Planning what we’ll eat each week is the only way I manage to cook from scratch, stay healthy, avoid waste and save money. I love to cook but I don’t like cleaning up or visiting the grocery store more than twice a week. I’d rather spend time cooking and eating than shopping!
So I started sharing my weekly meal plans on Instagram and Facebook and on here. I also share recipes and tips for what I’m cooking each day on social media. So many of you have given me such great feedback on how these plans are helping you get real food on the table without drama.
But some of you need more of a helping hand, so I’ve launched a monthly subscription where I do all the thinking for you. I send you meal plans, shopping lists and recipes as well as tips for how to make the most of your freezer and store cupboard. I’ve created a UK version and a US version – that way you have the measurements, terminology and recipes that work for what is available in your country’s food shops.
You can watch me talking about how and why I plan here…
Why meal plans help anyone who is too busy to cook
I know from the cooking classes I teach that for most people, it isn’t an inability to cook, but a lack of planning that stops them finding time to cook in their busy lives. I know how easy it is to slip into eating less than healthy food, or spending a fortune on ready-made food or eating out just because it is suddenly 7pm, you’ve just got home and everyone is starving. I’m no angel, I know the lure of take out or toast when I’m tired.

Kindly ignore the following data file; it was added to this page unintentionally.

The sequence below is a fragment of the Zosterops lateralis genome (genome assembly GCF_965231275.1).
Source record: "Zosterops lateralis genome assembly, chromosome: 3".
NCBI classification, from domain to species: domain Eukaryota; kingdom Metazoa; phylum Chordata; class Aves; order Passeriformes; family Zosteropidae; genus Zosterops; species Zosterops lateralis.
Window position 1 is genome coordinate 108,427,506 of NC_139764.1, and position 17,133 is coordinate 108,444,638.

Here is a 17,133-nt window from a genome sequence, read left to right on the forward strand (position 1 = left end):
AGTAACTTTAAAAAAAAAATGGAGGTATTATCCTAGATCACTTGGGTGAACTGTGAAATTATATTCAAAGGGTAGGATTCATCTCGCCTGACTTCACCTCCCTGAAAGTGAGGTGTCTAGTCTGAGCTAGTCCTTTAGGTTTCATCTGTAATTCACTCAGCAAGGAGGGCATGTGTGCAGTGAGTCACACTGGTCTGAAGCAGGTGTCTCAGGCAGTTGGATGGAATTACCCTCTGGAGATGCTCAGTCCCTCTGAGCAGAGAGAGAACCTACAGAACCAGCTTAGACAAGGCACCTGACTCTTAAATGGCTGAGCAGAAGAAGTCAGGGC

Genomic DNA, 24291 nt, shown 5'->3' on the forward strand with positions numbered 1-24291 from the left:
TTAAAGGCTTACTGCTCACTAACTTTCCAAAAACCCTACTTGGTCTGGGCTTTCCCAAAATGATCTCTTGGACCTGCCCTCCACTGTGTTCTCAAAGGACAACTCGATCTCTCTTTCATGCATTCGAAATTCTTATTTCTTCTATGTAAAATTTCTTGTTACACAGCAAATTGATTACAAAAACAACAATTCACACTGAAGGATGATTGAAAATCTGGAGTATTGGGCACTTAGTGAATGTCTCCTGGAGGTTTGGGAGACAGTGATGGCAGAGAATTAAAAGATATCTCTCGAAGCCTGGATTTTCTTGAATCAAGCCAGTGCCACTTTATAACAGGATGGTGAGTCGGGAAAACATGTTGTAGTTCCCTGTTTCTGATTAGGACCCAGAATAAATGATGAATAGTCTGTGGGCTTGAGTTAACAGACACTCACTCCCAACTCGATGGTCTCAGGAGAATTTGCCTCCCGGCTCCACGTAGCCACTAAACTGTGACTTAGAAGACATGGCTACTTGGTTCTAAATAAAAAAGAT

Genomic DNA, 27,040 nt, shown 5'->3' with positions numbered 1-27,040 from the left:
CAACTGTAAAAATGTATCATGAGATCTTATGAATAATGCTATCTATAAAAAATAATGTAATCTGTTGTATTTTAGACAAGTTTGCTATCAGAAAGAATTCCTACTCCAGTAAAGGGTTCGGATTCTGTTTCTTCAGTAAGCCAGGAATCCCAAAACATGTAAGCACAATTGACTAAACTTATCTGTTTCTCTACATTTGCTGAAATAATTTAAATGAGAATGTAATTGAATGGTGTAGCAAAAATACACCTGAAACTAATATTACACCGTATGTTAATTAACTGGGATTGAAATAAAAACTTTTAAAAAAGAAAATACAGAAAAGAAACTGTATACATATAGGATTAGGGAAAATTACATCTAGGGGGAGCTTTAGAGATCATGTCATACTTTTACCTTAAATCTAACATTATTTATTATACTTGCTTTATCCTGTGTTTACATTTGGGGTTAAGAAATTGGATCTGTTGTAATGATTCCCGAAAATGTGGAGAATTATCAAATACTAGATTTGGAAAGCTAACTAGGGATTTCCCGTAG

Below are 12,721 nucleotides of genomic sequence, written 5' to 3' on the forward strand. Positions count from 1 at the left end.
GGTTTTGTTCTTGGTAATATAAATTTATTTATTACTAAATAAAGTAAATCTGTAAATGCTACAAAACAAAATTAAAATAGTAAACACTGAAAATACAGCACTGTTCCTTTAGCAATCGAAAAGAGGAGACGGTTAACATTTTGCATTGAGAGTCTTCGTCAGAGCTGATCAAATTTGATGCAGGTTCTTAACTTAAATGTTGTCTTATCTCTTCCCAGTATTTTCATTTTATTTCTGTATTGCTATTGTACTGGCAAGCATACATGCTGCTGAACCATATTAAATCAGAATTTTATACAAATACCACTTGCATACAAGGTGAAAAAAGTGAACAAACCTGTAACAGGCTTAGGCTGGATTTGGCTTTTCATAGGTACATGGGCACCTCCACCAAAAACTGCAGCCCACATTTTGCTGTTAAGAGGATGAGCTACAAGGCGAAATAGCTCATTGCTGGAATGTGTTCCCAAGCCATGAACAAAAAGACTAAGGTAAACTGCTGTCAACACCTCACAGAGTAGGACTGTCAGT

Here’s a typical meal plan for me and my family.
How to make and stick to a meal plan
1. Plan a (realistic) week at a time
Sit down for half an hour once a week with a pen and paper and a cook book, blog or magazine. Grab your list of what is in your freezer too (see below). Write out who’ll be in on what days and if you’ll be eating together or in shifts then write your grocery list. I write my list by aisle at the store so that I can get round fast.
Don’t try to make 6 new recipes a week. Life gets in the way. Pick 2-3 recipes you can make without a recipe with your eyes closed. Pick a couple of nights you’ll have leftovers or food from the freezer then try 1-2 new recipes a week if you want.
In my plan you’ll see how I plan to use leftovers for lunch on lots of days. And which things I plan to grab from the freezer vs. make from scratch.
I like to leave the weekend a little looser and assume that we’ll eat up what is left in the fridge. I often come up with my best new recipes when I’m using up leftovers. On Saturday we often just grab all sorts of things out of the fridge and make our own sandwiches, tacos, soup or salads for lunch.
2. Grocery shop once a week
I have so many students who tell me they don’t have time to cook, but they go to the grocery store every day. Try hard to shop once or twice a week (using the list you make when you plan) and use that time instead to cook. There is no way I’d have time to cook if I went shopping every day. You’ll save money too.
3. Tough love